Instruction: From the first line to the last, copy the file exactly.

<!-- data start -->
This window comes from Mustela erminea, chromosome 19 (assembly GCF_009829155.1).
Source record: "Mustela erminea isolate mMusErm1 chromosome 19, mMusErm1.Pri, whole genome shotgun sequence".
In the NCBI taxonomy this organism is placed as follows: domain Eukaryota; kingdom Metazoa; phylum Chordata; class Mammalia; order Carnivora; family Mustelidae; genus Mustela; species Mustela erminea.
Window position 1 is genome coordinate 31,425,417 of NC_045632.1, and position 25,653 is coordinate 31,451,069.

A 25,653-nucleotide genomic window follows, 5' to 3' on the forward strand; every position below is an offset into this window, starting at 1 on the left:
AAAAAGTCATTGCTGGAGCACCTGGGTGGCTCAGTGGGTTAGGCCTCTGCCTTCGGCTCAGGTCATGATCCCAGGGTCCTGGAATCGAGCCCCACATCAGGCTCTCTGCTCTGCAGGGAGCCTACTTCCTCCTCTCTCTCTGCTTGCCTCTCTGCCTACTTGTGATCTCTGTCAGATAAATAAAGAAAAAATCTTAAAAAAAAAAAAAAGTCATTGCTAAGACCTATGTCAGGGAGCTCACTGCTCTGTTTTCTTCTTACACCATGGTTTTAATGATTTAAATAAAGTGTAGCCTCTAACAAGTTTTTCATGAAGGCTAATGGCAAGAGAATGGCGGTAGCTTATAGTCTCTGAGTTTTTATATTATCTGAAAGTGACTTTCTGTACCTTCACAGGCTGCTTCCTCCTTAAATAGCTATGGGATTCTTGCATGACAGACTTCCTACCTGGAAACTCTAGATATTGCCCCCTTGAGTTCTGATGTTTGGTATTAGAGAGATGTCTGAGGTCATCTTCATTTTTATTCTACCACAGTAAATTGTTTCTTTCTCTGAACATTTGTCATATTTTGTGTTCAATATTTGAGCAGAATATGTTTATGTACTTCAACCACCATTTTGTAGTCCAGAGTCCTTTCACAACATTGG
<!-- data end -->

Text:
This window comes from Mustela erminea, chromosome 19 (assembly GCF_009829155.1).
Source record: "Mustela erminea isolate mMusErm1 chromosome 19, mMusErm1.Pri, whole genome shotgun sequence".
In the NCBI taxonomy this organism is placed as follows: domain Eukaryota; kingdom Metazoa; phylum Chordata; class Mammalia; order Carnivora; family Mustelidae; genus Mustela; species Mustela erminea.
Window position 1 is genome coordinate 31,425,417 of NC_045632.1, and position 25,653 is coordinate 31,451,069.

A 25,653-nucleotide genomic window follows, 5' to 3' on the forward strand; every position below is an offset into this window, starting at 1 on the left:
AAAAAGTCATTGCTGGAGCACCTGGGTGGCTCAGTGGGTTAGGCCTCTGCCTTCGGCTCAGGTCATGATCCCAGGGTCCTGGAATCGAGCCCCACATCAGGCTCTCTGCTCTGCAGGGAGCCTACTTCCTCCTCTCTCTCTGCTTGCCTCTCTGCCTACTTGTGATCTCTGTCAGATAAATAAAGAAAAAATCTTAAAAAAAAAAAAAAGTCATTGCTAAGACCTATGTCAGGGAGCTCACTGCTCTGTTTTCTTCTTACACCATGGTTTTAATGATTTAAATAAAGTGTAGCCTCTAACAAGTTTTTCATGAAGGCTAATGGCAAGAGAATGGCGGTAGCTTATAGTCTCTGAGTTTTTATATTATCTGAAAGTGACTTTCTGTACCTTCACAGGCTGCTTCCTCCTTAAATAGCTATGGGATTCTTGCATGACAGACTTCCTACCTGGAAACTCTAGATATTGCCCCCTTGAGTTCTGATGTTTGGTATTAGAGAGATGTCTGAGGTCATCTTCATTTTTATTCTACCACAGTAAATTGTTTCTTTCTCTGAACATTTGTCATATTTTGTGTTCAATATTTGAGCAGAATATGTTTATGTACTTCAACCACCATTTTGTAGTCCAGAGTCCTTTCACAACATTGG